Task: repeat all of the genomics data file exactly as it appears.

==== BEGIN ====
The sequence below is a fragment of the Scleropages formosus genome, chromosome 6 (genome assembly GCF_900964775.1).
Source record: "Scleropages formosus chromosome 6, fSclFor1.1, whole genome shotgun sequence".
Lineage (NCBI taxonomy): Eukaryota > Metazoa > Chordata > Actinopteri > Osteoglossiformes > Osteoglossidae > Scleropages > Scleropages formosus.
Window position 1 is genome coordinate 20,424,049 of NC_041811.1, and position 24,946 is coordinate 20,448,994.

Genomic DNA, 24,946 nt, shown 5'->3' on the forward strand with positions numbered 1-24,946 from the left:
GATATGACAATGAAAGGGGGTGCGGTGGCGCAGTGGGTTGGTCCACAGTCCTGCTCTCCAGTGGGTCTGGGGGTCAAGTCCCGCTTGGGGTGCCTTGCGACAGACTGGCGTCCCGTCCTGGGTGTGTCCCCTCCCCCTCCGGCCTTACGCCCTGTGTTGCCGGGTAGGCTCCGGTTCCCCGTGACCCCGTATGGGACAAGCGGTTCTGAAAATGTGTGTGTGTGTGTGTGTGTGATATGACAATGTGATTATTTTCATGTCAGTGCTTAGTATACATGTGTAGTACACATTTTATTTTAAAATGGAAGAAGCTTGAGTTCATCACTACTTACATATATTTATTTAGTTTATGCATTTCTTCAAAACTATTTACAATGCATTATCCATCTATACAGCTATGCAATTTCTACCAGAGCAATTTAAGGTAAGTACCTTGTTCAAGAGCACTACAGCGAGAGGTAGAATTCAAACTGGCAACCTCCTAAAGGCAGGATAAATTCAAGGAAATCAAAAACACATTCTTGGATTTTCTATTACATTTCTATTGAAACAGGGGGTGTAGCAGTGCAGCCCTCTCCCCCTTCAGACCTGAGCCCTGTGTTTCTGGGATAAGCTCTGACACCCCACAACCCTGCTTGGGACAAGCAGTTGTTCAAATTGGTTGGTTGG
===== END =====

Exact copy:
The sequence below is a fragment of the Scleropages formosus genome, chromosome 6 (genome assembly GCF_900964775.1).
Source record: "Scleropages formosus chromosome 6, fSclFor1.1, whole genome shotgun sequence".
Lineage (NCBI taxonomy): Eukaryota > Metazoa > Chordata > Actinopteri > Osteoglossiformes > Osteoglossidae > Scleropages > Scleropages formosus.
Window position 1 is genome coordinate 20,424,049 of NC_041811.1, and position 24,946 is coordinate 20,448,994.

Genomic DNA, 24,946 nt, shown 5'->3' on the forward strand with positions numbered 1-24,946 from the left:
GATATGACAATGAAAGGGGGTGCGGTGGCGCAGTGGGTTGGTCCACAGTCCTGCTCTCCAGTGGGTCTGGGGGTCAAGTCCCGCTTGGGGTGCCTTGCGACAGACTGGCGTCCCGTCCTGGGTGTGTCCCCTCCCCCTCCGGCCTTACGCCCTGTGTTGCCGGGTAGGCTCCGGTTCCCCGTGACCCCGTATGGGACAAGCGGTTCTGAAAATGTGTGTGTGTGTGTGTGTGTGATATGACAATGTGATTATTTTCATGTCAGTGCTTAGTATACATGTGTAGTACACATTTTATTTTAAAATGGAAGAAGCTTGAGTTCATCACTACTTACATATATTTATTTAGTTTATGCATTTCTTCAAAACTATTTACAATGCATTATCCATCTATACAGCTATGCAATTTCTACCAGAGCAATTTAAGGTAAGTACCTTGTTCAAGAGCACTACAGCGAGAGGTAGAATTCAAACTGGCAACCTCCTAAAGGCAGGATAAATTCAAGGAAATCAAAAACACATTCTTGGATTTTCTATTACATTTCTATTGAAACAGGGGGTGTAGCAGTGCAGCCCTCTCCCCCTTCAGACCTGAGCCCTGTGTTTCTGGGATAAGCTCTGACACCCCACAACCCTGCTTGGGACAAGCAGTTGTTCAAATTGGTTGGTTGG